Being able to simultaneously provide aircraft for NORAD and NATO missions “demands a certain number of aircraft that our present CF-18 fleet is unable to meet on its day-to-day serviceability rate,” now-retired Royal Canadian Air Force Lieutenant-General Mike Hood, who was head of the service at the time, told the Canadian Senate later in 2016. “They’ve [the Liberals] changed the policy of the number of aircraft I have to have.”

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Now-retired Royal Canadian Air Force Lieutenant-General Mike Hood.

Trudeau’s administration has, in turn, accused Conservatives of leaving the country with dated aircraft that are increasingly difficult to maintain by refusing to proceed with any major upgrades or interim improvements to the Hornet fleet even as the F-35 program suffered setbacks and delays. Sajjan reiterated those complaints in public response to the Auditor General’s review.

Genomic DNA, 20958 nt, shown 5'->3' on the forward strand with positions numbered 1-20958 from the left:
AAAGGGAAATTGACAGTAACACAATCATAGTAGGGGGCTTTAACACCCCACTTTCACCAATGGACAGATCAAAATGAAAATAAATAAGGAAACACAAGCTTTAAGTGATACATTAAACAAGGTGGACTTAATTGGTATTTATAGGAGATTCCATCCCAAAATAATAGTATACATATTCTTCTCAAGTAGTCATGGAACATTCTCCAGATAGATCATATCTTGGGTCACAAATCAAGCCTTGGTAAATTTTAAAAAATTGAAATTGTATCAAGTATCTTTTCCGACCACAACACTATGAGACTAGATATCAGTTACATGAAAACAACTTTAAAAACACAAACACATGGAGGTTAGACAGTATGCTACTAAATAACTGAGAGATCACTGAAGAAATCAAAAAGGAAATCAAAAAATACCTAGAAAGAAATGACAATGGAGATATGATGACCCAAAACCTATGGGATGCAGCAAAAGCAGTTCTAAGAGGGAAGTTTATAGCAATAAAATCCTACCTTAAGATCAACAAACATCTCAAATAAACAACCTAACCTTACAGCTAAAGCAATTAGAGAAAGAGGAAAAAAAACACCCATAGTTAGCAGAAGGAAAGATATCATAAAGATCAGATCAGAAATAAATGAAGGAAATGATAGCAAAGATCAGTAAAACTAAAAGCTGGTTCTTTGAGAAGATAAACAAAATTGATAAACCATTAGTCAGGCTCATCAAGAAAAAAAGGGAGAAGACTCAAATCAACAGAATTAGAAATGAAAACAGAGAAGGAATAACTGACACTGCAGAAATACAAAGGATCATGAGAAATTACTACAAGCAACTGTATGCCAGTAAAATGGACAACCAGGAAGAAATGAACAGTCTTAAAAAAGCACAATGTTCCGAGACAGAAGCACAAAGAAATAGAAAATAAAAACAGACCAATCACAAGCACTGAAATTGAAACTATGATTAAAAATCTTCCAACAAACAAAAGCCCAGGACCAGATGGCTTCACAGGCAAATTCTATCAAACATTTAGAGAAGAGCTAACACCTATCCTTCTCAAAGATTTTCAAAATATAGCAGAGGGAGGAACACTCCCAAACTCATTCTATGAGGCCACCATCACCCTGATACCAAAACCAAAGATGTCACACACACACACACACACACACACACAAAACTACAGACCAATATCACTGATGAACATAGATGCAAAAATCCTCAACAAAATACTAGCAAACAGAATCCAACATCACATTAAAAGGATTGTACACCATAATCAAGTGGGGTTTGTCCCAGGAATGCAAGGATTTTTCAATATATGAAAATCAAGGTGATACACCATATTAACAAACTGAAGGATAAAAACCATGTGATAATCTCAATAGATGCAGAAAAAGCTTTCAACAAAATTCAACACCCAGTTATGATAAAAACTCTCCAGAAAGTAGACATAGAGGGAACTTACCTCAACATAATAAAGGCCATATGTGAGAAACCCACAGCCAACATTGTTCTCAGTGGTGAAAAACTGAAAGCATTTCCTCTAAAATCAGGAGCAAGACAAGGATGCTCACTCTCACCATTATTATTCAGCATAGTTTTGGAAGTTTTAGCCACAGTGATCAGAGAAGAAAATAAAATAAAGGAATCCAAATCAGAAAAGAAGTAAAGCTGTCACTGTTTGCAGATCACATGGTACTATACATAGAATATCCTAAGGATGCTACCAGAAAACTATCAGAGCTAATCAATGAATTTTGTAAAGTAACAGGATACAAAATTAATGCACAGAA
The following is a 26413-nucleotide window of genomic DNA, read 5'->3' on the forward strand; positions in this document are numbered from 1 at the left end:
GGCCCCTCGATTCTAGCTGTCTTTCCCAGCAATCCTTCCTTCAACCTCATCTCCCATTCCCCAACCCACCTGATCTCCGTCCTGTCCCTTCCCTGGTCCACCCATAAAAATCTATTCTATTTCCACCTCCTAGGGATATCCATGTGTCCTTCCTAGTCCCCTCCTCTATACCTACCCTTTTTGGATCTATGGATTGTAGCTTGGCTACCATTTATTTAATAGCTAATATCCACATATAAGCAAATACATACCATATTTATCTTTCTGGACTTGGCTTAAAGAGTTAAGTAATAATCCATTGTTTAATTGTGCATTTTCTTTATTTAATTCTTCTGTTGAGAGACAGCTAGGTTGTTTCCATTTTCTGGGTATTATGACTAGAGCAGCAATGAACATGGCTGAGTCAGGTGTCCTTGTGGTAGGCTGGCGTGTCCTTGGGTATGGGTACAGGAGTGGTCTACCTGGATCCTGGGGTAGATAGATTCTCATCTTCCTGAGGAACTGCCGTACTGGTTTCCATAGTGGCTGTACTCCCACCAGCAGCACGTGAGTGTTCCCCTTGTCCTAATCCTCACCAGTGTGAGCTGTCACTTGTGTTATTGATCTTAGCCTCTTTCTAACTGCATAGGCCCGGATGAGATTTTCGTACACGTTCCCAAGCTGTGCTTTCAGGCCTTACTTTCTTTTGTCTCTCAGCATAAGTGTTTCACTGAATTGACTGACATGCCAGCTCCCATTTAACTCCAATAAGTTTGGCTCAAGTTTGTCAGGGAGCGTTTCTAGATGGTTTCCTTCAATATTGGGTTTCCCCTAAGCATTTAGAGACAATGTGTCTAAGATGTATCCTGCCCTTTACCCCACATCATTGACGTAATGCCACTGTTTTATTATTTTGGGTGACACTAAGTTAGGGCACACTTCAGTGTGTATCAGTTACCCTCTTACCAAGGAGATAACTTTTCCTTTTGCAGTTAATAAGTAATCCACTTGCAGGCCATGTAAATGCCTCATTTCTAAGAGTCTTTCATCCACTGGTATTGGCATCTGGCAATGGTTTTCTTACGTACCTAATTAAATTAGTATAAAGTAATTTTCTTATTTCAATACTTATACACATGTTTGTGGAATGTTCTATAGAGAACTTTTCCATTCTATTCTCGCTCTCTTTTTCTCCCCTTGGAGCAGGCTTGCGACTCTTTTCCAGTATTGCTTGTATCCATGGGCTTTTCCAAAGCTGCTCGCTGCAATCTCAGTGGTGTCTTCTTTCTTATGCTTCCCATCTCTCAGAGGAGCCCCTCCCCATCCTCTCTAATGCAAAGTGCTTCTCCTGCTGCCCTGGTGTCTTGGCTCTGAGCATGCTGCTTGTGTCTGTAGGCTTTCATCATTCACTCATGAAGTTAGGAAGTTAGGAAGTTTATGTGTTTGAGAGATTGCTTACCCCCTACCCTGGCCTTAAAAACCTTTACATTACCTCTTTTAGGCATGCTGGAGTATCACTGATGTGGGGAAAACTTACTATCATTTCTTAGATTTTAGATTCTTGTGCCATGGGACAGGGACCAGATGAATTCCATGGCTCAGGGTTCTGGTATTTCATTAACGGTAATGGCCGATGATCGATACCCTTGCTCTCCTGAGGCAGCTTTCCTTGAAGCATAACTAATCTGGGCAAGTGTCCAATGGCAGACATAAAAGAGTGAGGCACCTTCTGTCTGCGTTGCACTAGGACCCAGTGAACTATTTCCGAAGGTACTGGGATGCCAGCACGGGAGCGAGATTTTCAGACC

Still, the exact number and capabilities of the actual fighters the RCAF needs may not be the most important issue at the end of the day. “We also found that the government’s proposed solution of buying interim aircraft will not help solve either the personnel shortage or the aging fleet,” the Auditor General review notes.

The report says that the RCAF has less than 70 percent of the pilots it needs to fulfill its NORAD and NATO commitments right now. Of that force, around 28 percent have not even met their annual flying hour requirements due to the lack of available airframes.

On average, the CF-18A+s require 24 hours of maintenance for every one hour they fly, up from 21 hours in 2014. On top of that, a significant loss of maintainers has exacerbated that issue, contributing to the cascading issues that have limited the service’s ability to generate sorties for any mission.